Read Bob Pudlock’s insights on recruiting in the food safety and quality field in his column series, Architect the Perfect Food Safety TeamCompany cultures change, the popularity of products (and their safety) ebbs and flows, company leadership fluctuates and a company may even move its corporate headquarters. Amidst all of these changes, the only things that a professional can control are his or her reputation, professional acumen, and enhancing one’s education, said Pudlock. “Focus your energy on improving parts of you. Invest in your brand,” he said. “You never know how you’re being perceived and who’s out there in the crowd.” He added that it’s important to take a moment to do some deep digging and ask questions that can help draw out greater meaning:

  • What do you want to be when you “grow up”?
    • Where are you in your career today?
    • What do you aspire to?
    • What are the obstacles? What’s keeping you from getting there?
Bob Pudlock, 2019 Food Safety Consortium Conference & Expo
Bob Pudlock, president of Gulf Stream Search

“Get yourself in a position where you’re personally responsible for getting yourself in the right lane,” said Pudlock, emphasizing the importance of accountability. He also advises that professionals take a moment each day to work through organizational issues via journaling. Writing serves as a cathartic exercise and can help as one is going through the problem-solving process. “Work through your overwhelm with journaling,” he said.

On Earning Respect

On the final day of the Food Safety Consortium, Pudlock led a panel of industry stakeholders who shared their insights on how to remain motivated and earn the respect of peers and superiors in the industry.

Pudlock: As a food safety professional, what has contributed to your ability earn respect from the peers who you’ve worked with over the years?

Jorge Hernandez, Al Baroudi, 2019 Food Safety Consortium Conference & Expo
(left to right) Jorge Hernandez, vice president, quality assurance at The Wendy’s Company and Al Baroudi, Ph.D., vice president of quality assurance and food safety at The Cheesecake Factory at the 2019 Food Safety Consortium Conference & Expo

Jorge Hernandez, vice president, quality assurance at The Wendy’s Company

“What I’ve learned throughout my career is the fact that you have to understand why you are doing this. You have to reach inside and figure out for yourself, and then build your brand around that. It has to be honest; it has to be true to you. Why are you doing this? Is it to get a paycheck? Is it to get away from the kids? There are multiple reasons. There will be times in this field that you have to make the tough decisions. As you build your career, try to figure out why you really want to do this.”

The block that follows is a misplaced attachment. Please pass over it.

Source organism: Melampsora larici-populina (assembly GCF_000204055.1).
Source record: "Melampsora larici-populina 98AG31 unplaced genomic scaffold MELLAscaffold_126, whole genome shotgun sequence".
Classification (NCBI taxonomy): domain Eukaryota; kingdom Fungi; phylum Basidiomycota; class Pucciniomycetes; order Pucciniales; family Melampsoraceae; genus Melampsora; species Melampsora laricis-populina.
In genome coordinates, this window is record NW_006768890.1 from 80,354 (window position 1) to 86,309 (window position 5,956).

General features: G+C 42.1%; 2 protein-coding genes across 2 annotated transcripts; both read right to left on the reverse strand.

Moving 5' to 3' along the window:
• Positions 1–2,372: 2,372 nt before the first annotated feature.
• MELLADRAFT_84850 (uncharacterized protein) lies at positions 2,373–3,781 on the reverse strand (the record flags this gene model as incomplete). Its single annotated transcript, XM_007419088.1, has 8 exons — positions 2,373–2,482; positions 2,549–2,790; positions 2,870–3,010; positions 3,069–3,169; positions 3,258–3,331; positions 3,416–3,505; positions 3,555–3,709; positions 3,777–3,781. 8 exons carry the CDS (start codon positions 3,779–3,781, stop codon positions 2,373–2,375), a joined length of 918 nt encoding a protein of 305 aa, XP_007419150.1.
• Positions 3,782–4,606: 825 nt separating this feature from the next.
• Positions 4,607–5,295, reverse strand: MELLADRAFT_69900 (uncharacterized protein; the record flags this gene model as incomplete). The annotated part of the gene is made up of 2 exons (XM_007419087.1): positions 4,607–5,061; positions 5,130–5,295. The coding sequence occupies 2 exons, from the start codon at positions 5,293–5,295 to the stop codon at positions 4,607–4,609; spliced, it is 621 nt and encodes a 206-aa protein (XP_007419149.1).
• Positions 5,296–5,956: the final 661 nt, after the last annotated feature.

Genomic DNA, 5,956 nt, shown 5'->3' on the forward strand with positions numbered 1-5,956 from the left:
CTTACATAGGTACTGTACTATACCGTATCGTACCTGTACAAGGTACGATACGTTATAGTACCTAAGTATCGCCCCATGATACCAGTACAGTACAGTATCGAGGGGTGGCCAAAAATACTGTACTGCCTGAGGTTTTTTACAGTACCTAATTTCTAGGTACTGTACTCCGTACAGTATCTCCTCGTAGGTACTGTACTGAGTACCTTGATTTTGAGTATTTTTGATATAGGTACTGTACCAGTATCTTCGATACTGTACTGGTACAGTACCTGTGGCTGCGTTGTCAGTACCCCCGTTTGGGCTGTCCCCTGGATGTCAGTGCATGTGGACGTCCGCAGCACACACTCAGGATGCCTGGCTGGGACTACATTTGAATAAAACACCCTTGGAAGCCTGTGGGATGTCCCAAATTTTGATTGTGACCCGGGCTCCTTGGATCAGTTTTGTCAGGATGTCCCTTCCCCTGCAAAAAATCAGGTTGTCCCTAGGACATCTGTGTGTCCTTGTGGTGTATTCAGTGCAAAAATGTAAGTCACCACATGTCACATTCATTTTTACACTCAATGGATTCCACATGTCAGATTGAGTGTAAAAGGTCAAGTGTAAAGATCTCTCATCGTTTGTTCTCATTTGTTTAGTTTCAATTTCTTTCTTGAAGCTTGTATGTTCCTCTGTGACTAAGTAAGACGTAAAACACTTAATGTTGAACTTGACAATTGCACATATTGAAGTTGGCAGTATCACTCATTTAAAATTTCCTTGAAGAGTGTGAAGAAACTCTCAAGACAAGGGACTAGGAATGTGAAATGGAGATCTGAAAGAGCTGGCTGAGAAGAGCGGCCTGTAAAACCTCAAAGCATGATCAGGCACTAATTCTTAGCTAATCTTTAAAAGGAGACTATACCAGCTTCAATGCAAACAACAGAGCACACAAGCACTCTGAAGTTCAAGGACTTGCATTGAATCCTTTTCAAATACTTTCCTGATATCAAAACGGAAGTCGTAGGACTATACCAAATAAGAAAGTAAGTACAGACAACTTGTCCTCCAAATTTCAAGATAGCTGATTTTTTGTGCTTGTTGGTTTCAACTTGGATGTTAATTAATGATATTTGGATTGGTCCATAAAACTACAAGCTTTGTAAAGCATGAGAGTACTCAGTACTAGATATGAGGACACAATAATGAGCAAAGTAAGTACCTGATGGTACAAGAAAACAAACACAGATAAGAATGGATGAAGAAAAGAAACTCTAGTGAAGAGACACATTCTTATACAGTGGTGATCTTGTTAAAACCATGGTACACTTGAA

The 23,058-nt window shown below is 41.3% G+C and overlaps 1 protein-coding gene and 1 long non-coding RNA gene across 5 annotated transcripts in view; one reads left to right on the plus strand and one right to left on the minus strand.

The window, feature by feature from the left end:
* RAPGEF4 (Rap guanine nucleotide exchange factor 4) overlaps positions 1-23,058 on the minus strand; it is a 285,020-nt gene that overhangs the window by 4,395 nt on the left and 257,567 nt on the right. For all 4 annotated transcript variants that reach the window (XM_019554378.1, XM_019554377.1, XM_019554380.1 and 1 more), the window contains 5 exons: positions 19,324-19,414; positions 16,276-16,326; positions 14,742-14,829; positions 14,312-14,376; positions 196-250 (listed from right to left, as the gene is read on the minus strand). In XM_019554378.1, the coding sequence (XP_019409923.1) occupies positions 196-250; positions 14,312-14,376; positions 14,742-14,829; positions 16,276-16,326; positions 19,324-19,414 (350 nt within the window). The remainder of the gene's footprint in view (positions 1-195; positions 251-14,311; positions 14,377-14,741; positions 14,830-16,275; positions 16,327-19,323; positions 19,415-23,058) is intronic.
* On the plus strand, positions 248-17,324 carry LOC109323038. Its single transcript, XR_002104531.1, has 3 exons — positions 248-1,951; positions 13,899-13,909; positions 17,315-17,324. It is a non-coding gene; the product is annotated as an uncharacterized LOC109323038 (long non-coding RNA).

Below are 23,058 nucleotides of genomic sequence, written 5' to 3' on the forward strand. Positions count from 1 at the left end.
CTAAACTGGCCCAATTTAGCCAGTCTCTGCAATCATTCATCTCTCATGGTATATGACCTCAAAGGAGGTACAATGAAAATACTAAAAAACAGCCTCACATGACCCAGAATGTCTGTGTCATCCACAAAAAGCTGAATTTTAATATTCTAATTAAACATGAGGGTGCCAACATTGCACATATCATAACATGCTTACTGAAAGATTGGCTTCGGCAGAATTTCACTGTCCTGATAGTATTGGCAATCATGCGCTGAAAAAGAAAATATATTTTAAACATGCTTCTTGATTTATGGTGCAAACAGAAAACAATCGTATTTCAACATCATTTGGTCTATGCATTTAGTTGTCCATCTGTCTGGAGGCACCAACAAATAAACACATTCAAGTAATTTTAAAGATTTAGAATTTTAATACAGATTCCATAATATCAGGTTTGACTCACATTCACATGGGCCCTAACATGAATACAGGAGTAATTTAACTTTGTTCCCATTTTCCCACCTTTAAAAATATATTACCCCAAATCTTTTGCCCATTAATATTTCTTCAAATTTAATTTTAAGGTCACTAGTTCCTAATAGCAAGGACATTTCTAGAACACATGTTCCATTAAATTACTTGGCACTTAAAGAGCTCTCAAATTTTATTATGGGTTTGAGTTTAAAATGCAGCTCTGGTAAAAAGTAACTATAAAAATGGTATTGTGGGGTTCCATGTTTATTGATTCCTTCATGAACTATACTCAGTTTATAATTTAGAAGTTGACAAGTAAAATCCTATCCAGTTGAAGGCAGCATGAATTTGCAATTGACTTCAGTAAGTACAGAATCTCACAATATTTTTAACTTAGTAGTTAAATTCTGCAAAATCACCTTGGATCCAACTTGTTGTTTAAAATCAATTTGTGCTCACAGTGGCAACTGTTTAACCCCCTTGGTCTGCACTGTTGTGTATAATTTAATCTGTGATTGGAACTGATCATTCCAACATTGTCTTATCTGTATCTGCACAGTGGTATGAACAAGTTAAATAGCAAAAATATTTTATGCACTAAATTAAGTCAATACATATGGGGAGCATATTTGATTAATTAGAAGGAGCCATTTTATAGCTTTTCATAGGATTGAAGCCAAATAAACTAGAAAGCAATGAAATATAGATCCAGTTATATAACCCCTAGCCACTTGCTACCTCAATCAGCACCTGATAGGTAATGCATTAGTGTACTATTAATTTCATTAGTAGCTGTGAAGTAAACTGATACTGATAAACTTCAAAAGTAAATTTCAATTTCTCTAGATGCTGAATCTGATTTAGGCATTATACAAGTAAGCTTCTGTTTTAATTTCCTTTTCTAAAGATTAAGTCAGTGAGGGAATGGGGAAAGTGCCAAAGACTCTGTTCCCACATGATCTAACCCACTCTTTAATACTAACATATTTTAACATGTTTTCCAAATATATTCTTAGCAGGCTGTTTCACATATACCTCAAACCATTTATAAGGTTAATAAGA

April Bishop, senior director of food safety at TreeHouse Foods/Bay Valley Foods

“The ‘why’ is for those around me: We [speak] a lot of scientific jargon, and we know what we’re talking about. But the folks on the other side—in sanitation [for example], doing the most miserable job at the worst hours and in the worst condition, [for them] I need to translate all the way to the top on why we need so much time to clean the plants. Simplify the scientific jargon down to the facts that people can understand. Sell them on the ‘why’ of what they’re doing.

April Bishop, Marcus Burgess, 2019 Food Safety Consortium Conference & Expo
(left to right) April Bishop, senior director of food safety at TreeHouse Foods/Bay Valley Foods and Marcus Burgess, senior food safety and quality systems specialist at The Cheesecake Factory

Marcus Burgess, senior food safety and quality systems specialist at The Cheesecake Factory

“A lot of it is communication and being able to relate at all levels from [in the field] to the top. It’s the 30-second conversation with the server or the dishwasher about why food safety is important. Being able to connect with the front line employees goes a long way. Approach the job with professionalism and sincerity. Have integrity and know the reason why you’re doing what you’re doing. It’s easy to see the pot of gold. Be selfless and know that ultimately our obligations is to customers.”

International Brotherhood of Teamsters

Supplier Accountability Focus of Latest Protest Against Chipotle

By Food Safety Tech Staff
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International Brotherhood of Teamsters

The labor union International Brotherhood of Teamsters has been holding nationwide protests at Chipotle locations this month, taking issue with one of the restaurant chain’s suppliers. The supplier at the focus of the demonstrations is California-based produce company Taylor Farms, which supplies tomatoes and peppers to Chipotle, according to Teamsters.